- Genetic factors: LS seems to occur more frequently in certain families. A person may be predisposed to getting the condition because of their genes. Such people may get LS symptoms when exposed to any injury, stress, or sexual abuse.
- Immune system disorders: In women, LS may be due to autoimmunity (a condition in which the body’s immune system mistakenly attacks and injures the skin). Women with LS may also develop other autoimmune disorders, such as some types of thyroid disease, anemia, diabetes, alopecia areata (a type of hair loss where the hair goes away in circular patches), and vitiligo.
- Menopause: Although LS can affect people of any age or gender, postmenopausal women are at higher risk of this condition.
- Hormones: Prepubertal girls and postmenopausal women are more commonly affected by LS. This suggests that hormones may be involved in causing this condition; however, treatments such as hormone replacement therapy or the application of testosterone or progesterone are not effective for women with LS.
- Being uncircumcised: Uncircumcised men are at higher risk of LS than circumcised men because it commonly affects the foreskin. Research suggests that urine may contribute to male LS. Microscopic urine droplets may get collected between the glans penis and foreskin causing LS in uncircumcised men.
What is lichen sclerosus?
Lichen sclerosus or LS is a long-term (chronic) skin condition. It can affect the skin on any part of the body; however, it often affects the genital or anal areas. LS makes the skin thin, whitened, and wrinkled. It can cause a rash, itching, scarring, and pain.
LS can affect people of any age or gender; however, it is most common in postmenopausal women. The most common sites in women are near the clitoris, on the labia (the inner and outer genital lips), and in the anal region. LS can cause a condition called lichen simplex chronicus in women. In this condition, the woman’s vulva (the outer part of the vagina) is involved. This happens when the skin in and around the vulva becomes thicker from constant itching and scratching.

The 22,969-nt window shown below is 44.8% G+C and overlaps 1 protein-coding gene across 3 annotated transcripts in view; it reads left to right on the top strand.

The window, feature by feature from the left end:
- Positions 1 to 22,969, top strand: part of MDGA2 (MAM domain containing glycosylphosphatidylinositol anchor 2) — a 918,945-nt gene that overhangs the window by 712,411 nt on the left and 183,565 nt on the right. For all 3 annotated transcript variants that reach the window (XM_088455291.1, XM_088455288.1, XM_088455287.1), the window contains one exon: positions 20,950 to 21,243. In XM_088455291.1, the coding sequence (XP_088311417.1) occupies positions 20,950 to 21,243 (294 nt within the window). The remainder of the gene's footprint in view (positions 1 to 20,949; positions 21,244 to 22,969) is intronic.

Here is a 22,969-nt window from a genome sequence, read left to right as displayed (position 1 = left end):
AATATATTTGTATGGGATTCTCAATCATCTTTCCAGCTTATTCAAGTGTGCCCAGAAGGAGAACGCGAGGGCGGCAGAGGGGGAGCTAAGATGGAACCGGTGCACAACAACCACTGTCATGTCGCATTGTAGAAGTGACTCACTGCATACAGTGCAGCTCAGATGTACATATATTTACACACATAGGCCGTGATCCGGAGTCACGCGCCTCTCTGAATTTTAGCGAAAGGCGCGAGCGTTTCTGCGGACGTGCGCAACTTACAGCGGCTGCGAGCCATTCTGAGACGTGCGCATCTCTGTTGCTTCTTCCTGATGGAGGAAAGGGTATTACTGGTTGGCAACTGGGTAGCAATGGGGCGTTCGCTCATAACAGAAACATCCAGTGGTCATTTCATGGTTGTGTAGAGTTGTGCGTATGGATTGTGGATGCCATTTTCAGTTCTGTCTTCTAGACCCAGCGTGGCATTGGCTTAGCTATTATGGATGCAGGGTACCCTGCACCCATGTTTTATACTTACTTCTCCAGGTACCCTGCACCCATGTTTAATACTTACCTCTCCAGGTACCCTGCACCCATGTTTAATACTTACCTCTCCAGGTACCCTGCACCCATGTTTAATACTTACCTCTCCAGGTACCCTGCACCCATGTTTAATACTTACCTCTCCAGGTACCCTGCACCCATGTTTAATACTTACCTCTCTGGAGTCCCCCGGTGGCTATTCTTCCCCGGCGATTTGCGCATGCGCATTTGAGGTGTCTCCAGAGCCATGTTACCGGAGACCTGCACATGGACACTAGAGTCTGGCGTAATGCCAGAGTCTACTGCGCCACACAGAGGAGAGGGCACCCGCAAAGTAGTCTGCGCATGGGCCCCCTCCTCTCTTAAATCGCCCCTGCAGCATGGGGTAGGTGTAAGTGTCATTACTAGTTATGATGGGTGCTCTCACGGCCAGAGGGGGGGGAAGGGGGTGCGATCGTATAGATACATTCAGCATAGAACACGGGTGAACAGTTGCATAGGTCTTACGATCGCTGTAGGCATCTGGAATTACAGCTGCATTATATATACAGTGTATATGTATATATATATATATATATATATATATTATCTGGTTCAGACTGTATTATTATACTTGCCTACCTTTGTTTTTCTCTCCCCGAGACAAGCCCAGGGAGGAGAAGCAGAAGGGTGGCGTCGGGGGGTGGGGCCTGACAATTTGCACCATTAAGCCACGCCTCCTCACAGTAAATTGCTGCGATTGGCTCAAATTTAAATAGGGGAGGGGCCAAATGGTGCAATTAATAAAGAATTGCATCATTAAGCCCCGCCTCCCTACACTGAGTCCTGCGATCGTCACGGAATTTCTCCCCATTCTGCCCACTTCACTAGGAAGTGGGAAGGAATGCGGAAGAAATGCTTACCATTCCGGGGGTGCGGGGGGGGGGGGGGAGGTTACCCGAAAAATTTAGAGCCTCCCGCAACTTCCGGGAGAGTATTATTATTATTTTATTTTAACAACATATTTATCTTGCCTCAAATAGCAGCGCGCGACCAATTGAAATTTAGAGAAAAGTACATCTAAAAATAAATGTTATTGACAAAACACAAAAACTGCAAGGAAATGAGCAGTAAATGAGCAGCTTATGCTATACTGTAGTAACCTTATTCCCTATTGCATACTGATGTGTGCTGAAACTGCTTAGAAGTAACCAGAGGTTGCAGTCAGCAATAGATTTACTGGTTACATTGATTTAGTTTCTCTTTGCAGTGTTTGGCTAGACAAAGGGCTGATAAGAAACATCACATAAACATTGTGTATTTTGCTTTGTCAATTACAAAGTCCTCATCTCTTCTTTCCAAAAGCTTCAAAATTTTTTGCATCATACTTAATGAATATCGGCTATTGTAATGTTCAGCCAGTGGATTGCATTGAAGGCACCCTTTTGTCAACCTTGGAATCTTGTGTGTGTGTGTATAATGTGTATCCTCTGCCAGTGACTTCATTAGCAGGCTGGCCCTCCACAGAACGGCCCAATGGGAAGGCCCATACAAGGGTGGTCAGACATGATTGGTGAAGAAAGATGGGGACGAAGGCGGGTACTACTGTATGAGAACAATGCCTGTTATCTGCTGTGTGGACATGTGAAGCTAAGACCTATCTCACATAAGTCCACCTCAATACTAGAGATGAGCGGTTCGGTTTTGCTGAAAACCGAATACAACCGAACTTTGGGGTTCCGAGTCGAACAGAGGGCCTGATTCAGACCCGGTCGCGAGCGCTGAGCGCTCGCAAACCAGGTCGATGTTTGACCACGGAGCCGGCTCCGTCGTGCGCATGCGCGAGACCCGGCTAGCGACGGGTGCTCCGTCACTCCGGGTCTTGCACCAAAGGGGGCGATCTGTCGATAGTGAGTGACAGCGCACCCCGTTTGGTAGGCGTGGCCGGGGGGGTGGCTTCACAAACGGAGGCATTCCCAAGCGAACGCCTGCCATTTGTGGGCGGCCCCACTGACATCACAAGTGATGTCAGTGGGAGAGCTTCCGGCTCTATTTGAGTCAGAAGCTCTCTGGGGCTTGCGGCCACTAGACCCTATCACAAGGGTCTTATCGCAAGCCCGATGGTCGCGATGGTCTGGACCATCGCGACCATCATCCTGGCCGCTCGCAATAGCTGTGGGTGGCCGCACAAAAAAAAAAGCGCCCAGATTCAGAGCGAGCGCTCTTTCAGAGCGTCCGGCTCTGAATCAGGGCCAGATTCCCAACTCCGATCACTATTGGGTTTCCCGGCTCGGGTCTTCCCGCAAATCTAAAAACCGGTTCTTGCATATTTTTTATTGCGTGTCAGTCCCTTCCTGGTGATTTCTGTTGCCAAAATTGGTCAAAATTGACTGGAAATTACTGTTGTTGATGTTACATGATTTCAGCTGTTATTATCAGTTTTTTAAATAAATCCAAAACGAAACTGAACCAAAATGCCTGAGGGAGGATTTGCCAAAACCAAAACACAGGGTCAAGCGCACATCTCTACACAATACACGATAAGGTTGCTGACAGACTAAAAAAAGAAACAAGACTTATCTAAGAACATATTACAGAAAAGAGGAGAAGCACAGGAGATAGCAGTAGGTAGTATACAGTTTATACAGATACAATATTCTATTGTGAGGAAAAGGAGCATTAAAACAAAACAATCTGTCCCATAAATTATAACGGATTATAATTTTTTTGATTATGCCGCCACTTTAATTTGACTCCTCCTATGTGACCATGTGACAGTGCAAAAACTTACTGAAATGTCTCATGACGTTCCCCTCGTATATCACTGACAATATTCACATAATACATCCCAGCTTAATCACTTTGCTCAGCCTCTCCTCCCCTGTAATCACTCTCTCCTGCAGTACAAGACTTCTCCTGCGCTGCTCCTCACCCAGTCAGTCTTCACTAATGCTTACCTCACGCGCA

LS most commonly affects the glans penis (the rounded head or tip of the penis) and foreskin. In around 15-20% of the affected people, LS lesions occur on other skin surfaces, such as the thighs, breasts, wrists, shoulders, neck, and even inside the mouth.
What happens if lichen sclerosus is left untreated?
Lichen sclerosus (LS) can usually be managed with treatment. When left untreated, LS can lead to serious effects. Lesions on the genitals can cause severe pain during sex. The affected person may become emotional or bothered about having a condition in their genital area. Persistent irritation and scratching associated with lichen simplex chronicus can lead to bacterial skin infections. This can lead to permanent scars. LS can increase the risk of skin and vulvar cancers. Thus, you must consult your doctor and get treatment for LS.
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